Time 5 Minute Read

Ruling on cross motions for summary judgment, a federal court in New York held that AIG Specialty Insurance Company (AIG) must cover the settlement of an underlying action against its insured, SS&C Technologies Holdings, Inc. (SS&C), who was duped by e-mail scammers to issue millions in wire transfers.  The court rejected AIG’s assertion that the loss resulted from SS&C’s exercise of authority or discretionary control of client funds where SS&C only had limited administrative authority and further held that, even if SS&C had exercised the requisite authority, the exclusion was ambiguous.  A copy of the court’s decision can be found here.

Time 4 Minute Read

Following a bench trial, the United States District Court for the Eastern District of Virginia found in The Cincinnati Insurance Co. v. The Norfolk Truck Center that a commercial truck dealer’s social engineering loss arose directly from a computer, thereby triggering the dealer’s computer fraud coverage, notwithstanding that the scheme involved numerous non-computer acts in the causal chain of events.  A copy of the decision may be found here.

Time 5 Minute Read

In Ferguson v. St. Paul Fire and Marine Insurance Co., the Missouri Court of Appeals, Western District, found that a public entity liability policy covered the injuries sustained by a man that had been wrongfully convicted, notwithstanding that the policy was issued years after the relevant prosecution.  The court’s ruling is in stark contrast to the Illinois Supreme Court’s recent decision in Sanders v. Illinois Union Insurance Co., No. 124565, 2019 WL6199651 (Ill. Nov. 21, 2019), the subject of a prior blog, where the court found that it was the policies in place at the time of the wrongful prosecution that provided coverage for the offense.  In our earlier blog, we discussed the costly consequences the Sanders decision could impose on policyholders in Illinois.  Although reaching an opposite conclusion than Sanders, Ferguson is based on different policy language and, ultimately, does not appear to be inconsistent with the Sanders decision.  While certainly a welcomed decision from a policyholder’s perspective, Ferguson and Sanders highlight the importance that policy wording can play in defining the scope of an insurance program and how similar factual scenarios can result in drastically different coverages based on seemingly minor differences in policy wording.  A copy of the Ferguson decision can be found here.

Time 1 Minute Read
Few areas of New York law as complex and nuanced as the law regarding an insurer’s duties to defend and indemnify.  To help practitioners efficiently navigate this area of the law, Hunton Andrews Kurth insurance attorneys Michael S. Levine and Kevin V. Small authored a Q&A guide published by Practical Law.  The full article is available here.  In the Q&A guide, the authors identify questions practitioners are likely to encounter regarding an insurer’s duties to defend and indemnity and provide succinct answers and citations under New York law ...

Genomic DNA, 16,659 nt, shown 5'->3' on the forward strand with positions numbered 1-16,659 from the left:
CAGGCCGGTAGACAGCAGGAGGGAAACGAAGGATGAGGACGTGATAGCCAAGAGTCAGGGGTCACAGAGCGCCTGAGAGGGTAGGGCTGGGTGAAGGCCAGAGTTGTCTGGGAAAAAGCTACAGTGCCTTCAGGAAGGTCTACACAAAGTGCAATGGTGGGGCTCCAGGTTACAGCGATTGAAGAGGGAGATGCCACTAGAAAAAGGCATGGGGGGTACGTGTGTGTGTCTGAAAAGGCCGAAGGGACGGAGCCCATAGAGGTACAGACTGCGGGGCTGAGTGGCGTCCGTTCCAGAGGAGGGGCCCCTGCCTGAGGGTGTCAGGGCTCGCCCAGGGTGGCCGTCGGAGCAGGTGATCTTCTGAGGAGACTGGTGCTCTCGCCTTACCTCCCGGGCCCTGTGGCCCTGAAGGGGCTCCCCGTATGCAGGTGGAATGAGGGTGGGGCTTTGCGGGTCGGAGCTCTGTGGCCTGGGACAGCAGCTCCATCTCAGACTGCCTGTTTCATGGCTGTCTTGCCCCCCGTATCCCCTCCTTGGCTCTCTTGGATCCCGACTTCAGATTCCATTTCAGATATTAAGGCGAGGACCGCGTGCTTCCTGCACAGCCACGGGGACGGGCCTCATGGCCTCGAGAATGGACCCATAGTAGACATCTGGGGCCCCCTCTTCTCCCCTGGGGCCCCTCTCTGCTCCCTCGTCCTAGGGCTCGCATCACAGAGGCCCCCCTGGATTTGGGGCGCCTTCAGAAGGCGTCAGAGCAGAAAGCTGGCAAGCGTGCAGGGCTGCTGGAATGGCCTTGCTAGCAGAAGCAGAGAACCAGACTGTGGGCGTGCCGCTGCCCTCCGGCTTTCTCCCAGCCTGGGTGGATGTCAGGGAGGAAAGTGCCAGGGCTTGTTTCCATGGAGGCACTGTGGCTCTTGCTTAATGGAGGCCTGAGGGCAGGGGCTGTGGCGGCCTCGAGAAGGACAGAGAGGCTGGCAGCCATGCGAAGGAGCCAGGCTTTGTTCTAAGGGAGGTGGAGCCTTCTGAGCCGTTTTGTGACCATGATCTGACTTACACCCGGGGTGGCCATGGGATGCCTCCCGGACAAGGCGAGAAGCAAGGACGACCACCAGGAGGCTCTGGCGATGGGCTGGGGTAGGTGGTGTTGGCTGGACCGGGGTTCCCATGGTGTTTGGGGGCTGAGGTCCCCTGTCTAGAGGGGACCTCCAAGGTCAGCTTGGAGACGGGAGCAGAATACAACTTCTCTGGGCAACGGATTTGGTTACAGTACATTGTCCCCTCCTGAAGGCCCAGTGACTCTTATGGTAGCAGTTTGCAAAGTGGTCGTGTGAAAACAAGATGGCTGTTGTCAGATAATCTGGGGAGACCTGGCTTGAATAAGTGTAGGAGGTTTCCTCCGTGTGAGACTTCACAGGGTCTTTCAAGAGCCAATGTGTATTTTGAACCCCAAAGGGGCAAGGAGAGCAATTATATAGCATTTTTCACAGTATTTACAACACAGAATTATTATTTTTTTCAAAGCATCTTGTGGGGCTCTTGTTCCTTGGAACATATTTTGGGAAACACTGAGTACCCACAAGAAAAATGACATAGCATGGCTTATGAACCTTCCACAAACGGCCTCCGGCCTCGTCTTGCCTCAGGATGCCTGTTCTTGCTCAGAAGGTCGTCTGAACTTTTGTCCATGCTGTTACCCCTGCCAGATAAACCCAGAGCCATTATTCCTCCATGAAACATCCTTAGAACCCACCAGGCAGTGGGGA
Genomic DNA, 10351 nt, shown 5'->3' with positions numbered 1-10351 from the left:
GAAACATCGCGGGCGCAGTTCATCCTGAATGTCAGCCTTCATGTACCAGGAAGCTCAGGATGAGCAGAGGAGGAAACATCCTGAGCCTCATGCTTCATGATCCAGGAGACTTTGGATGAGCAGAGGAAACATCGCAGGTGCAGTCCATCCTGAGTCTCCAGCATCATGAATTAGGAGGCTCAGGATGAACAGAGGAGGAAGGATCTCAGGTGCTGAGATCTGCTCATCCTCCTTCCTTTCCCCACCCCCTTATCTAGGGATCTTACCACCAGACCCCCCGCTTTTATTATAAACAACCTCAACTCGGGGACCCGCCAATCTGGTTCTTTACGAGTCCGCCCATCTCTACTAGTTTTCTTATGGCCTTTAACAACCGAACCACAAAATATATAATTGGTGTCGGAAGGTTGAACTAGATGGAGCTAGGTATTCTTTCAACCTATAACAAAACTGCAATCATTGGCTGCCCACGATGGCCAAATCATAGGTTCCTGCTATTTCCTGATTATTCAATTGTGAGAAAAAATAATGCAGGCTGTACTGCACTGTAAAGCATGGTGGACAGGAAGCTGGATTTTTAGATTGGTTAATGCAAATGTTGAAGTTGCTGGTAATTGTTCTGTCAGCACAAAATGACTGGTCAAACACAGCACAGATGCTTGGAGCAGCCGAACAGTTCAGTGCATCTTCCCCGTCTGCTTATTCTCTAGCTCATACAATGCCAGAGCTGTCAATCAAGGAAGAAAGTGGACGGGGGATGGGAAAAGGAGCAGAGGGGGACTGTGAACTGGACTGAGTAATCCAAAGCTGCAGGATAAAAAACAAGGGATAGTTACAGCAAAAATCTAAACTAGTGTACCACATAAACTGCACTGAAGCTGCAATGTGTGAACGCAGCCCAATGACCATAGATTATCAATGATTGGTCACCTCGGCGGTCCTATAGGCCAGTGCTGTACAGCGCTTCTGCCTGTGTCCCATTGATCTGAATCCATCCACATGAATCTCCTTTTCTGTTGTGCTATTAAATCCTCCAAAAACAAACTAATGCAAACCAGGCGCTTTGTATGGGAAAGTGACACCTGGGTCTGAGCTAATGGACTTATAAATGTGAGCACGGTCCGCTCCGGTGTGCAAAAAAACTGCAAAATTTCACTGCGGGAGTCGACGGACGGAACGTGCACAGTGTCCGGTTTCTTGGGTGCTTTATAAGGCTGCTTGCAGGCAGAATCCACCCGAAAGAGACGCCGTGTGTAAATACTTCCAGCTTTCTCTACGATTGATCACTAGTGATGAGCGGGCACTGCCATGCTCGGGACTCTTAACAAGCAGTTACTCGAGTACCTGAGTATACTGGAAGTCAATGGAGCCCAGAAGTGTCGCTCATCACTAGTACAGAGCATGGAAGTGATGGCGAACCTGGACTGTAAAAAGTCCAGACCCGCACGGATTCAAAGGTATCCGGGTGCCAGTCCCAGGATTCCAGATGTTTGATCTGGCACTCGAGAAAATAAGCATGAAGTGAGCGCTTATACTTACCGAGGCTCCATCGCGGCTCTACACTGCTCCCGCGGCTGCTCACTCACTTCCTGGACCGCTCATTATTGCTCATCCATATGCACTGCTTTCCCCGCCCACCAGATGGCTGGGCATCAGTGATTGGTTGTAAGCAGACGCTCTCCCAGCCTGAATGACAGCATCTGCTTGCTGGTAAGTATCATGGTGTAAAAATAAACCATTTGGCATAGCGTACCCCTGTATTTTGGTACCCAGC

Time 5 Minute Read

The Illinois Supreme Court’s recent decision in Sanders v. Illinois Union Insurance Co., 2019 IL 124565 (2019), announced the standard for triggering general liability coverage for malicious prosecution claims under Illinois law.  In its decision, the court construed what appears to be a policy ambiguity against the policyholder in spite of the longstanding rule of contra proferentem, limiting coverage to policies in place at the time of the wrongful prosecution, and not the policies in effect when the final element of the tort of malicious prosecution occurred (i.e. the exoneration of the plaintiff).  The net result of the court’s ruling for policyholders susceptible to such claims is that coverage for jury verdicts for malicious prosecution – awarded in today’s dollars – is limited to the coverage procured at the time of the wrongful prosecution, which may (as in this case) be decades old.  Such a scenario can have costly consequences for policyholders given that the limits procured decades ago are often inadequate due to the ever-increasing awards by juries as well as inflation.  Moreover, it may be difficult to locate the legacy policies and the insurers that issued such policies may no longer be solvent or even exist.  A copy of the decision can be found here.

Time 3 Minute Read

In a recent decision, the Maryland Court of Special Appeals reiterated that the duty to defend broadly requires a liability insurer to defend an entire lawsuit against its insured, even where only some of the allegations are potentially covered.  The court further held that the insured has no obligation to apportion defense costs among multiple implicated policies.  The decision, Selective Way Insurance Company v. Nationwide Property and Casualty Insurance Company, et al., can be found here.